• Social - Social occupations frequently involve working with, communicating with, and teaching people. These occupations often involve helping or providing service to others.
     
  • Conventional - Conventional occupations frequently involve following set procedures and routines. These occupations can include working with data and details more than with ideas. Usually there is a clear line of authority to follow.
     
    source: Occupational Information Network: Morticians, Undertakers, and Funeral Directors  updated June 2008
     


    Work Styles
    for Morticians, Undertakers, and Funeral Directors
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  • Dependability - Job requires being reliable, responsible, and dependable, and fulfilling obligations.
     
  • Integrity - Job requires being honest and ethical.
     
  • Attention to Detail - Job requires being careful about detail and thorough in completing work tasks.
     
  • Concern for Others - Job requires being sensitive to others' needs and feelings and being understanding and helpful on the job.
     
  • Stress Tolerance - Job requires accepting criticism and dealing calmly and effectively with high stress situations.
     
  • Cooperation - Job requires being pleasant with others on the job and displaying a good-natured, cooperative attitude.
     
  • Leadership - Job requires a willingness to lead, take charge, and offer opinions and direction.
     
  • Self Control - Job requires maintaining composure, keeping emotions in check, controlling anger, and avoiding aggressive behavior, even in very difficult situations.
     
  • Adaptability/Flexibility - Job requires being open to change (positive or negative) and to considerable variety in the workplace.
     
  • Initiative - Job requires a willingness to take on responsibilities and challenges.
     
    source: Occupational Information Network: Morticians, Undertakers, and Funeral Directors  updated June 2008
     


    State of Vermont License Information
    that may be required for Morticians, Undertakers, and Funeral Directors
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    License Name Licensing Agency
    Embalmer Vermont Secretary of State
    Office of Professional Regulation
    Board of Funeral Service
    Funeral Director Vermont Secretary of State
    Office of Professional Regulation
    Board of Funeral Service
    Funeral Removal Personnel Vermont Secretary of State
    Office of Professional Regulation
    Board of Funeral Service
     
    source: Vermont Department of Labor, Licensed & Certified Occupations in Vermont, 2015.
     


    Education and Training Requirements
    for Morticians, Undertakers, and Funeral Directors
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  • Job Zone Three: Medium Preparation Needed
  •  
  • Education: Most occupations in this zone require training in vocational schools, related on-the-job experience, or an associate's degree.
  •  
  • Training: Employees in these occupations usually need one or two years of training involving both on-the-job experience and informal training with experienced workers. A recognized apprenticeship program may be associated with these occupations.
  •  
  • Experience: Previous work-related skill, knowledge, or experience is required for these occupations. For example, an electrician must have completed three or four years of apprenticeship or several years of vocational training, and often must have passed a licensing exam, in order to perform the job.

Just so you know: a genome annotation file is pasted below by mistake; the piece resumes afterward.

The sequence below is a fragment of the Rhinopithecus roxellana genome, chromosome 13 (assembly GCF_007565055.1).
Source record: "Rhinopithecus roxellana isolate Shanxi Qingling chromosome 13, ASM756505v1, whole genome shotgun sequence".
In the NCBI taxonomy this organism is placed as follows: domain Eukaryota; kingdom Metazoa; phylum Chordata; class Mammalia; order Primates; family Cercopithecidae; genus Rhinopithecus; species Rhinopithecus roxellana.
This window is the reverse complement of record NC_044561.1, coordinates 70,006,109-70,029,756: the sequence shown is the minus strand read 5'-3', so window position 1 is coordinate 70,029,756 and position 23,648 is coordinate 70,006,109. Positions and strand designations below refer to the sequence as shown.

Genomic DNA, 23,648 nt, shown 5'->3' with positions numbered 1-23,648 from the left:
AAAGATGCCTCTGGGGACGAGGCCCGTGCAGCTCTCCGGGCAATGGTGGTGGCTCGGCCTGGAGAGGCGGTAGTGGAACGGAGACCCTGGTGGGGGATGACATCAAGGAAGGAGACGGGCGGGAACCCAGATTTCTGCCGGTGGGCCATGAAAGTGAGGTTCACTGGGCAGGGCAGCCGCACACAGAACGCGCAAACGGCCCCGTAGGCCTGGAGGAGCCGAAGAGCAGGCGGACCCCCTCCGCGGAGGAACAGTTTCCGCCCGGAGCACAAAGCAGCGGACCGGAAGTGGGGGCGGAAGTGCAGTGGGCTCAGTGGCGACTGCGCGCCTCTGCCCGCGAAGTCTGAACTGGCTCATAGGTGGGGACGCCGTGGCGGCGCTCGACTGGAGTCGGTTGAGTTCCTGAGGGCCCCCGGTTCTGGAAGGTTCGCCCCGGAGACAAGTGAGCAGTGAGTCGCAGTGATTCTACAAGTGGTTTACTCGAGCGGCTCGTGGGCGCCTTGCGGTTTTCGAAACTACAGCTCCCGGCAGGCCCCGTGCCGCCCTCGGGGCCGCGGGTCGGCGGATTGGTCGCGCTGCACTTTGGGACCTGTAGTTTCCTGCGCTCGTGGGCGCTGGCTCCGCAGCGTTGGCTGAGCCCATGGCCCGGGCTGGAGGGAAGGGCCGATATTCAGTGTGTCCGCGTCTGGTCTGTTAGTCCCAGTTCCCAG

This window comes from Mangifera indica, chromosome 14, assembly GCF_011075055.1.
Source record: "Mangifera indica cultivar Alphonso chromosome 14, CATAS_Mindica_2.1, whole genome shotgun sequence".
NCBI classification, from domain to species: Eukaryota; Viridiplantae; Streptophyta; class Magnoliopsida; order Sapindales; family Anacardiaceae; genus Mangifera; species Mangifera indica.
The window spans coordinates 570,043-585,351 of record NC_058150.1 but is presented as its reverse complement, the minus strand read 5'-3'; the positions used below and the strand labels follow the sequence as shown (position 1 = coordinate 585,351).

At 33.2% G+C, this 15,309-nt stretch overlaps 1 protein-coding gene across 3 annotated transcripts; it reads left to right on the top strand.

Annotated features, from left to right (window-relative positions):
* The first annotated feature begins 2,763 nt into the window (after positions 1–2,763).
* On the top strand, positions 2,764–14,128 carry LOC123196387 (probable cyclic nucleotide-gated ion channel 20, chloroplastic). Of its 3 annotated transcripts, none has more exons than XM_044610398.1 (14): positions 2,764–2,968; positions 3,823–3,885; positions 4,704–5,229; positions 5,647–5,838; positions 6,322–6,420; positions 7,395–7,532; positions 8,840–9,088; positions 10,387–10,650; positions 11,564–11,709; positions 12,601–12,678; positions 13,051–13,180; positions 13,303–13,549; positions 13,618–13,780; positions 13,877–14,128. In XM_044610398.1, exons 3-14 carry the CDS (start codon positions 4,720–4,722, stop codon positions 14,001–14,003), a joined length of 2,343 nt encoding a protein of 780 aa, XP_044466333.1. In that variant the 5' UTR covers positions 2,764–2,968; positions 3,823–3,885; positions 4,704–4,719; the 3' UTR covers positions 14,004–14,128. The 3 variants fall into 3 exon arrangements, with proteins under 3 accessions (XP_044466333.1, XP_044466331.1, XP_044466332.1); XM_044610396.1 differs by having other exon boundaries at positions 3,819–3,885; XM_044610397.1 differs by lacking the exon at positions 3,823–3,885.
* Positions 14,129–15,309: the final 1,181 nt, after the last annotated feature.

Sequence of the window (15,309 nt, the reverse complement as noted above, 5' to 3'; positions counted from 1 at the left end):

•  
    source: Occupational Information Network: Morticians, Undertakers, and Funeral Directors  updated June 2008
     


    Schools
    offering instructional programs related to Morticians, Undertakers, and Funeral Directors
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      Related Instructional Programs
     
    • Funeral Direction/Service.
     
    • Funeral Service and Mortuary Science, General.
     
    • Funeral Service and Mortuary Science, Other.
     
     Search for schools offering these programs at
     
     
     
    source: National Center for Education Statistics 2000 Classification of Instructional Programs .
     


    Other Resources
    for Morticians, Undertakers, and Funeral Directors
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  • Labor Exchange Information
  • A source for occupational characteristics, such as age, gender, race, and years of education and an alternative source for occupational wage rates. Limited to people looking for jobs and the jobs advertised through VDOL Vermont Job Link.
  • Look for statewide information over the latest 12 months for Morticians, Undertakers, and Funeral Directors.
  •  
  • Occupational Outlook Handbook
  • The Occupational Outlook Handbook is a nationally recognized source of career information, designed to provide valuable assistance to individuals making decisions about their future work lives. Revised every two years, the Handbook describes what workers do on the job, working conditions, the training and education needed, earnings, and expected job prospects in a wide range of occupations.
    Go to Occupational Outlook Handbook
    Handbook occupations related to Morticians, Undertakers, and Funeral Directors :
  • Funeral Service Occupations
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  • For additional information on Morticians, Undertakers, and Funeral Directors , go to O*NET Online Detail Report.
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    Related Occupations
    Occupations with skill requirements similar to Morticians, Undertakers, and Funeral Directors
    Back to Top
     
     
  • Criminal Investigators and Special Agents
  •  
  • Embalmers
  •  
  • First-Line Supervisors of Personal Service Workers
  •  
  • First-Line Supervisors of Police and Detectives
  •  
  • First-Line Supervisors of Retail Sales Workers
  •  
  • Food Service Managers
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  • Lodging Managers
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  • Meeting, Convention, and Event Planners
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  • Police Detectives
  •  
    source: Occupational Information Network: Morticians, Undertakers, and Funeral Directors 
     

     
     
     
    Vermont.gov State of Vermont Department of Labor